January 13, 2009

The CRB rant. Issue 1

Writing about web page http://www.crb.gov.uk/Default.aspx?page=0

The Criminal record bureau check. CRB. The dreaded multi-faceted form requiring information from the past 5 years of my life. Not content with this, they also require me to provide photographic evidence of myself, in the form of a passport or driving licence, my birth certificate, and something like a gas bill to prove that I live where I say I do.

Anyone on the medical course will have had to complete a CRB check before the started the course. In fact, now that we live within a society that is becoming increasingly paranoid about identity, I imagine more and more organisations will be requiring a CRB check for employees/volunteers. In theory, it is a perfectly acceptable concept. The potential employee applies to the CRB for disclosure, and the prospective employer then has access to any criminal record associated with the individual. This conveniently weeds out all those sex offenders and serial murderers who are applying for jobs that involve working with vulnerable individuals'. Now excuse me for lapsing into sarcasm and use of inverted commas so early in this rant, and believe me, this will be a long rant, but in the past 3 years I have had to apply for a total of 4 CRB checks, and I'm getting pretty fed up with them!

Rant number one: issues with the CRB concept.

concept number one: Who is a criminal? This is a concept that has been introduced to us first year medics in our epidemiology module as 'the disease iceberg'. You can see a bit of it floating on top (those who are diagnosed as having a disease) but there is a heck of a lot more of it under the water (those who have the disease but have not yet been diagnosed). In this case, the 'disease' is a criminal record (forgive the slightly inappropriate analogy). If you have committed a crime, and this has been discovered by the law, then you will have a criminal record. But, if you have committed a crime that has remained undetected, you have no criminal record, and so your CRB check will be clean. Which, in my opinion, practically renders the CRB check useless from the very outset. My example of choice for this issue is the one and only Dr Harold Shipman. I'm sure that, for most of his life, a clean CRB check would have been produced for this notorious serial-killer.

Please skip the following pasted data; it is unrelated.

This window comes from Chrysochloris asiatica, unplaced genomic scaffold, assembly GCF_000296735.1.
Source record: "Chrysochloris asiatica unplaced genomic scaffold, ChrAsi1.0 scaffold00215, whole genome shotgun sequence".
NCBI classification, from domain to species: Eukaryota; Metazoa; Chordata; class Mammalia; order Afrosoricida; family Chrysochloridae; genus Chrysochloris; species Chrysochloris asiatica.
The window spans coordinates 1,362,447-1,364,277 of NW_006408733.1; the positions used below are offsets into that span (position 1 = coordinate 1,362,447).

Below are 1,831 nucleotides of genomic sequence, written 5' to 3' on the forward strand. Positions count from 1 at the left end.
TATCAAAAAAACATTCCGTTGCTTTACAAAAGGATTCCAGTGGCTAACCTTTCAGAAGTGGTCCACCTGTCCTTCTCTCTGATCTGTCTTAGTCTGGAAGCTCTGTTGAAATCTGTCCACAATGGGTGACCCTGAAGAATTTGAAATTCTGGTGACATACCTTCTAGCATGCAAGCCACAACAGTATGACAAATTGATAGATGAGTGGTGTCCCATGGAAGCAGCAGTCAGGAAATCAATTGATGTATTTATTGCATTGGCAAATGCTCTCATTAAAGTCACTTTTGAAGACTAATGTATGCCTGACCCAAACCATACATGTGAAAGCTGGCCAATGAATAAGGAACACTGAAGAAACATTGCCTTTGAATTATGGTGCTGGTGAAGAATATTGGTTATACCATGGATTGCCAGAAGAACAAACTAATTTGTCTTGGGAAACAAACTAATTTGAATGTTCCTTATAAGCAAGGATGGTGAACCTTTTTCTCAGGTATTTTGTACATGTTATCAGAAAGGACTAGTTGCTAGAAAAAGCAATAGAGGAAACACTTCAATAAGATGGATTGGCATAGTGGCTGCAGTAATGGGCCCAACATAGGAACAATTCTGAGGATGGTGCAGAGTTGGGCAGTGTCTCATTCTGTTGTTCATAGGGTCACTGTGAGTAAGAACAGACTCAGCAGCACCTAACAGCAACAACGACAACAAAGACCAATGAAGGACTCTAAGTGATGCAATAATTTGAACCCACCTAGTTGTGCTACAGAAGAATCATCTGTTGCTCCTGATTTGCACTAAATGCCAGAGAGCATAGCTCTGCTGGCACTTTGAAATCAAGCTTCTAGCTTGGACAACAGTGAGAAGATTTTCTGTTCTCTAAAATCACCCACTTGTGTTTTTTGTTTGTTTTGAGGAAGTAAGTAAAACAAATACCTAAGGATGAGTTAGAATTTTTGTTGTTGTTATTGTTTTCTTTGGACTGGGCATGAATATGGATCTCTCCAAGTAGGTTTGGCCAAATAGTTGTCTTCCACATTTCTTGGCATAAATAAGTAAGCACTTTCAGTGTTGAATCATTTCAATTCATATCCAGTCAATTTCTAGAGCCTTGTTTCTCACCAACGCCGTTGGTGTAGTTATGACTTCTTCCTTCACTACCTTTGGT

concept number two: Who is a vulnerable individual? Well, pretty much anyone if your criminal of choice is a gun wielding sociopath with a desire to kill, kill them all!! OK, I can see that this issue is only relevant in extreme situations, and I do acknowledge that those truly vulnerable individuals have a right to protection - and that is our duty to do that - but you do see my point? We are all of us vulnerable at times. Are we to require CRB checks in the future to allow us to walk out in public so that others in the street can be confident that we will not try to mug them? Will all those who wish to buy kitchen knives have to have CRB disclosure so that the seller can be confident they're not selling to someone who may have form for misuse of kitchen knives?

That's all I have time for today. I have the beginnings of a rather long CRB form to fill out...


January 12, 2009

OSCE and end of semester one

Hmm, well. The date of my first set of OSCEs approaches, I am forced to question the wisdom of formative exams held post-ESA exams. My brain has gone into demob mode, and I'm struggling to sum up much enthusiasm for a set of exams in an area that I really don't feel competent in yet. I can practice as much as I like on Jason, but somehow I know it's not going to have much impact on me until I come face to face with a real patient. Still, I suppose we must start somewhere.

I'm heartened by the amount of knowledge that I seem to have assimilated during the course of semester 1. Who would have thought that all these facts would slot so neatly in place within my mind?! However, I still feel very much like a student, and not the proto-professional that I hope I will become during this course. I am, as always, bamboozled by the huge quantity of paperwork generated as a result of these studies. I also feel a little far-removed from the medical school, mainly as a result of the actual distance between home and campus. I would not recommend commuting 35 miles a day to uni to anyone who really wants to get involved in university life! Still, at least the medical podcasts see to it that my time spent driving is not wasted.

In summery, I seem to have survived semester one. Just get these pesky OSCEs over and done with, and I can settle down to some hardcore science in the form of my CASSM. Haematological malignancies...oh yes! You know that you're a scientist at heart when the thought of monoclonal antibodies excites you...


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